Why it’s time to take Wattpad seriously
If you like reading and writing, you might have heard of Wattpad, the free online publishing platform and mobile reading app. It has quietly built a userbase of about 25 million active users, and now some analysts believe that it could be the next YouTube. This article by the Daily Dot explains why it’s time to take the platform seriously, and what lies ahead for it.
“Despite the stigma that Wattpad has had to contend with, one community can’t get enough of it: the business community. In its latest round of funding, Wattpad raised more than $46 million from numerous venture capital investors, including Yahoo co-founder Jerry Yang, who invested in 2012. That brings its fundraising total over three years to a neat $66 million.
By any stretch of online success, that’s impressive. But for a company like Wattpad, it’s especially unusual. Wattpad rarely discusses itself as a book publisher, although the publishing industry definitely discusses Wattpad. Instead, Wattpad has often described itself to the Daily Dot as “the YouTube of digital publishing.” It’s easier, perhaps, to see Wattpad as a YouTube-like outlier with huge engagement, still separate from older publishing platforms. Like YouTube it’s heavily reliant on remix culture and free sharing; but unlike YouTube, you’ve probably only heard of Wattpad if you know someone who publishes there, or happen to have a teenage daughter.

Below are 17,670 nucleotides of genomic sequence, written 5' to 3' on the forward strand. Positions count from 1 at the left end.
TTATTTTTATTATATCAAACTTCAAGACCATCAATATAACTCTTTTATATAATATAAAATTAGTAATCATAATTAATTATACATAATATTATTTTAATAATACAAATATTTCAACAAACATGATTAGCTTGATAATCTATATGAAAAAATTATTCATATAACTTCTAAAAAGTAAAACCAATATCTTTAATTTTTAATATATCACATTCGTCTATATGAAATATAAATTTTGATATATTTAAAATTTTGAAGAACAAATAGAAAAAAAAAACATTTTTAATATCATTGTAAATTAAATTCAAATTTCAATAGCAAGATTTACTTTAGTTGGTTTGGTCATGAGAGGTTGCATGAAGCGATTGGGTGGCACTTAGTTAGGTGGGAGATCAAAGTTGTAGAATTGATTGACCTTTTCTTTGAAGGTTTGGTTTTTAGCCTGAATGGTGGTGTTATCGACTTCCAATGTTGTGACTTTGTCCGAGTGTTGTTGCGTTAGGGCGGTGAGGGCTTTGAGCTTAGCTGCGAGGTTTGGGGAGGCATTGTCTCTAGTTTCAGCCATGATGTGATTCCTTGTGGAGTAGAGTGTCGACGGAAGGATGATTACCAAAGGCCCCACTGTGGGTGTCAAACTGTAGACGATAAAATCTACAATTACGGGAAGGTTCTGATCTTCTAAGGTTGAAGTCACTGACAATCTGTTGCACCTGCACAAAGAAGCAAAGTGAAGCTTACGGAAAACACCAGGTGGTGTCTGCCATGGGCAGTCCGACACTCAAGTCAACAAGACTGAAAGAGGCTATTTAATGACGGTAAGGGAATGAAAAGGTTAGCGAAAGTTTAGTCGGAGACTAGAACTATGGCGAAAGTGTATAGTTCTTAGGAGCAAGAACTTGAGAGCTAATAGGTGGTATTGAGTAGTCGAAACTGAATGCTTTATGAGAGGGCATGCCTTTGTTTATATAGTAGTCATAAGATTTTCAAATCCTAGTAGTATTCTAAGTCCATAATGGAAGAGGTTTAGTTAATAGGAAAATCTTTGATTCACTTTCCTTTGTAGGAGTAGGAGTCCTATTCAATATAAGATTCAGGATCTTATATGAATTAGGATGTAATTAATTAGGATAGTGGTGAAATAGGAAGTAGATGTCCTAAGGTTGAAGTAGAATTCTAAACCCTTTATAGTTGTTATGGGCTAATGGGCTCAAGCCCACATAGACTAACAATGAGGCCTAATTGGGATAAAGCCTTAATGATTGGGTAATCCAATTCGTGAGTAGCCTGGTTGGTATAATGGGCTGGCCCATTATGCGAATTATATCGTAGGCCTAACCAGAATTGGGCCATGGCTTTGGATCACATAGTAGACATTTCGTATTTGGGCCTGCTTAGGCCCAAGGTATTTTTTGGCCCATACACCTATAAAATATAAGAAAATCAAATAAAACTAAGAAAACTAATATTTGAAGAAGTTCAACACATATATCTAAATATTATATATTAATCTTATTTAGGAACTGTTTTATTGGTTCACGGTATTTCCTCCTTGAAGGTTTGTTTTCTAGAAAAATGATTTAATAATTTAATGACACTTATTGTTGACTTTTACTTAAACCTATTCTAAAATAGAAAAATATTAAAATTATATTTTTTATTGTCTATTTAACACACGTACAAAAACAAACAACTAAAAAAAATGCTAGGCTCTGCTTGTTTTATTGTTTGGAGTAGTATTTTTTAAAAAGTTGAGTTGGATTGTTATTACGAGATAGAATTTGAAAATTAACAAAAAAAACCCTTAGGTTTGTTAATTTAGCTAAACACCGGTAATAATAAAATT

Much like Tumblr, Wattpad has grown primaily by allowing its community to define and evolve it. It’s not surprising that Wattpad and Tumblr have large overlaps in userbases—Tumblr is Wattpad’s top-referring traffic source according to SimilarWeb. And it’s not surprising that these userbases are often the most overlooped: tween girls, teen girls, and writers of fanfic. This is the demographic that tends to be forgotten in the annals of pop culture unless an easily gawked-at phenomenon like Twilight or Fifty Shades of Grey comes along.”
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